By Richard Bammer/ RBammer@TheReporter.com
Posted: 04/01/2010 01:01:45 AM PDT
Matt Regan worries about two things: high school dropout rates of 25 percent in California and the need to make preschool education a priority. He sees them as inextricably linked, asserting, as many educators do, that a child's enrollment in early education programs significantly increases the likelihood of graduation from high school, success in college and, ultimately, a better life. He believes the U.S. business community is better served with an educated workforce that will make it a competitive global player in the coming decades.
"There are countries that are cleaning our clocks when it comes to early education," said Regan, vice president of governmental relations for the Bay Area Council, a business-sponsored, public-policy advocacy group in San Francisco. He cited Europe and Japan as leaders in early childhood education.
Speaking to some 150 Solano business leaders, educators and elected county and city officials on Wednesday, he said the issue of increasing opportunities for preschool education "is a business imperative."
"We forget about human capital investment," he said during the Solano Economic Development Corporation's Fairfield breakfast meeting, themed "Business & Children -- They Are More Connected Than You Think!"
As one of several speakers, Regan cited a lengthy Chicago study that tracked a sample population to age 40, some of which enrolled in preschool classes and others that did not. Those that passed through preschool programs tended to be better educated, well-adjusted and successful. Additionally, he said the California dropout rate "is climbing."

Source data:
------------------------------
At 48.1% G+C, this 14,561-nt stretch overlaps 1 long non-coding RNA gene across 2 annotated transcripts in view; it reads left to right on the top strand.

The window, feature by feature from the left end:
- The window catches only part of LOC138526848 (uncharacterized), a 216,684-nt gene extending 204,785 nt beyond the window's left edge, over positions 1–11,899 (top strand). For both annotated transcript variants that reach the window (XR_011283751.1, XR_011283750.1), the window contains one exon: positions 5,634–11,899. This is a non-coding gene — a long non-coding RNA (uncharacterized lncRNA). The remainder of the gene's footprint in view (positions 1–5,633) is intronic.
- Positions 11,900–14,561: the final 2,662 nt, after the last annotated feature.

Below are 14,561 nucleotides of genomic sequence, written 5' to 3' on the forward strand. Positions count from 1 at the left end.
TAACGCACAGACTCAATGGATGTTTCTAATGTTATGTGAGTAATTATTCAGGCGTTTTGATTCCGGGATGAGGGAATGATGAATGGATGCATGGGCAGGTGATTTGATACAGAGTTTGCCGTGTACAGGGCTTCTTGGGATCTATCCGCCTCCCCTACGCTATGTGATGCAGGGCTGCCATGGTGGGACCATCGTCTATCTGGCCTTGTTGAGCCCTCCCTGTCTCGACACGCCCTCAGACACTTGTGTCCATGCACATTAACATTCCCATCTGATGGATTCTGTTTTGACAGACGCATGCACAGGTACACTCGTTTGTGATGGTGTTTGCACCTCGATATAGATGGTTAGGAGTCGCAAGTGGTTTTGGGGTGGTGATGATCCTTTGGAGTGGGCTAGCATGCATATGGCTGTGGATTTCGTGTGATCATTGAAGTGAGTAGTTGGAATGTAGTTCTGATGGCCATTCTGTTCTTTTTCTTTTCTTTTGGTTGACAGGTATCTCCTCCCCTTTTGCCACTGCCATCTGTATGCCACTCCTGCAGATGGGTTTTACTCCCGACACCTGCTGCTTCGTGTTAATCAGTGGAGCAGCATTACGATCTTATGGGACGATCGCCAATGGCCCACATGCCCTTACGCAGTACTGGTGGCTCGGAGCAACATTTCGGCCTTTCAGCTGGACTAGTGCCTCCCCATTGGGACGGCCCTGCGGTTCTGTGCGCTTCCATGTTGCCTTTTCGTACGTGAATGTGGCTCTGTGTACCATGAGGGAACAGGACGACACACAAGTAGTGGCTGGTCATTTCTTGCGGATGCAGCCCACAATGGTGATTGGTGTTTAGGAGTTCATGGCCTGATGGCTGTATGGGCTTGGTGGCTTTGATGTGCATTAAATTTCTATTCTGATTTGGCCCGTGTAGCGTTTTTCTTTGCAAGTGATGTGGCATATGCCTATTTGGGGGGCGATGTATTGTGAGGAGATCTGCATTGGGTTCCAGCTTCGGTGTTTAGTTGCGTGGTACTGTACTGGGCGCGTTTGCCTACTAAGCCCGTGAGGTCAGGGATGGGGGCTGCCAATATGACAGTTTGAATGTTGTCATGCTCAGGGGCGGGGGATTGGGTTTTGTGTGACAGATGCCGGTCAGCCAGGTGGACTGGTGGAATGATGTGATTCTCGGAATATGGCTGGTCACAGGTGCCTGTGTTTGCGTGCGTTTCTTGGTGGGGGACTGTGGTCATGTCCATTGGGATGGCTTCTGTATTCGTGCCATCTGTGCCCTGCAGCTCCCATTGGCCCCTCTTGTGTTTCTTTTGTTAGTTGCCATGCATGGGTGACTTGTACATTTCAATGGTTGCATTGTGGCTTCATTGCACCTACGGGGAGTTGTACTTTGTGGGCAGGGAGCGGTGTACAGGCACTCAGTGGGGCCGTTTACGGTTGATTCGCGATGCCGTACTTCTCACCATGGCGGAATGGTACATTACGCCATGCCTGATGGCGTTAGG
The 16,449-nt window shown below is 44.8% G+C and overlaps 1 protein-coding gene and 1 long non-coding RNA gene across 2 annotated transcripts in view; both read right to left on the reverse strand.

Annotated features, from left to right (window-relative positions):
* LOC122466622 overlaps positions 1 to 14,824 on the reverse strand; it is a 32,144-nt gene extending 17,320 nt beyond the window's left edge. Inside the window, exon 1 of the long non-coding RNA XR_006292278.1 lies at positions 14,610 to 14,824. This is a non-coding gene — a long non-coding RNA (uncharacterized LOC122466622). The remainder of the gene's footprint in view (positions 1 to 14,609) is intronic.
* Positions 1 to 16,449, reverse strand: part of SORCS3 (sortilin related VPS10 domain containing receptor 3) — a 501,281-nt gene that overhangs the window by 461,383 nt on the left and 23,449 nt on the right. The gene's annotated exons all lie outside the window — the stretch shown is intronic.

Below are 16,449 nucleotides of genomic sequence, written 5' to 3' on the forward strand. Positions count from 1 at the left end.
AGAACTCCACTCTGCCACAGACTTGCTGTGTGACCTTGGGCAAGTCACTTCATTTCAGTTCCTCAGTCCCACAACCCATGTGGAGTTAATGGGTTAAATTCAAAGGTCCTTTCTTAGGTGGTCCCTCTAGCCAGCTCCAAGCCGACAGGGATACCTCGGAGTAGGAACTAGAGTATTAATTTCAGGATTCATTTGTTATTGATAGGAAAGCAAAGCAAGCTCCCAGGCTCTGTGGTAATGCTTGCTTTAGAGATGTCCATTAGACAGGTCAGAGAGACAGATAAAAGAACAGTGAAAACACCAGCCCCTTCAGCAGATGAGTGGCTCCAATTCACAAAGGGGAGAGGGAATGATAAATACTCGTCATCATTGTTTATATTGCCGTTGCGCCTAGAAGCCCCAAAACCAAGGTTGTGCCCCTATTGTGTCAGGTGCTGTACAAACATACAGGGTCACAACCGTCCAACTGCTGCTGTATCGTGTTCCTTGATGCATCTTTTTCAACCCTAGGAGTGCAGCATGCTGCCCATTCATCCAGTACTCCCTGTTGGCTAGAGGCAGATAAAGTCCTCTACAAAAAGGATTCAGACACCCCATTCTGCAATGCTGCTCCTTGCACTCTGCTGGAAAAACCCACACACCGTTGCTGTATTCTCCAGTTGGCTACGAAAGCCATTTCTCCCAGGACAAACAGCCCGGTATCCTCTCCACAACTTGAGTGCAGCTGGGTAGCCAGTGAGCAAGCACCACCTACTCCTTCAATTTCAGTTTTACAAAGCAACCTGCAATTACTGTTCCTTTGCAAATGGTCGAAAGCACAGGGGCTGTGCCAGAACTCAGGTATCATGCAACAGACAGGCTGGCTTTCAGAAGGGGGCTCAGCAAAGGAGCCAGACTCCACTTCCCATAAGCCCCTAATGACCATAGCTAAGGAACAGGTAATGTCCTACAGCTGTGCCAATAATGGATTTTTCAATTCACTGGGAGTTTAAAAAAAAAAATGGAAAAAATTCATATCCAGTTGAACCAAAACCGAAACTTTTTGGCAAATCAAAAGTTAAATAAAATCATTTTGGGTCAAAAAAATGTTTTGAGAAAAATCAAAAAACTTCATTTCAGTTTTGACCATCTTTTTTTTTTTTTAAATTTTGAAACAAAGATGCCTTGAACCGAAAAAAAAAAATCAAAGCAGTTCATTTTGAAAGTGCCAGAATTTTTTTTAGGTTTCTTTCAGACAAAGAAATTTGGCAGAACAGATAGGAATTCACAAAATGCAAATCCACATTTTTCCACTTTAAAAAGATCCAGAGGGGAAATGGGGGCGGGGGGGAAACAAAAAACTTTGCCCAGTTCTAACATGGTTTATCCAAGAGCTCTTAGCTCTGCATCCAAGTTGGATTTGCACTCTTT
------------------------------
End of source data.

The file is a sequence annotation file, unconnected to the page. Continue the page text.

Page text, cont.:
"How do we fix these problems with limited funds?" Regan asked rhetorically.
Through public-private partnerships, community support and "advocacy efforts" targeted at county, state and federal leaders, he said.
Having a more educated workforce is essential in a knowledge-based economy, such as the Bay Area's, he said.
"We are not a Rust Belt economy," said Regan, noting that the NUMMI automotive plant in Fremont closed Tuesday. "Those kinds of jobs are no longer here."
Keynote speaker Ken McNeely, president of AT&T California, said creating a workforce of the future is necessary "to compete in the global economy," and specifically called for the creation of "a cadre" of mathematicians and scientists to fill private-sector ranks.
Encouraging middle school and high schools students to enter scientific fields is helpful but, in the long run, he added, such efforts prove to have less effect than those "encouraging and supporting kids who are starting in elementary school."
Coupling public-private partnerships with philosophical agreement among policymakers is necessary for the success of the U.S. economy and its future, said McNeely, the father of two young children.
"It impacts our ability to compete as a state and a nation," he added.
Dee Alarcon, superintendent of the Solano County Office of Education, noted the county's graduation rate (75 percent) lagged behind the state average (80 percent) in 2007-08.
"Today decides tomorrow," she said, alluding to several vertical banners posted near the speaker's lectern, one noting that 90 percent of a child's development occurs before age 5.
District 2 Supervisor Linda Seifert noted that some 49,000 children are eligible for child care in Solano County but there are only 12,800 spaces available.
Early childhood education has "direct benefits to taxpayers," she said, adding that those children who complete such programs tend to stay out of the criminal justice system.
"What can we do right now?" Seifert asked. "Tell political leaders that early childhood education pays off."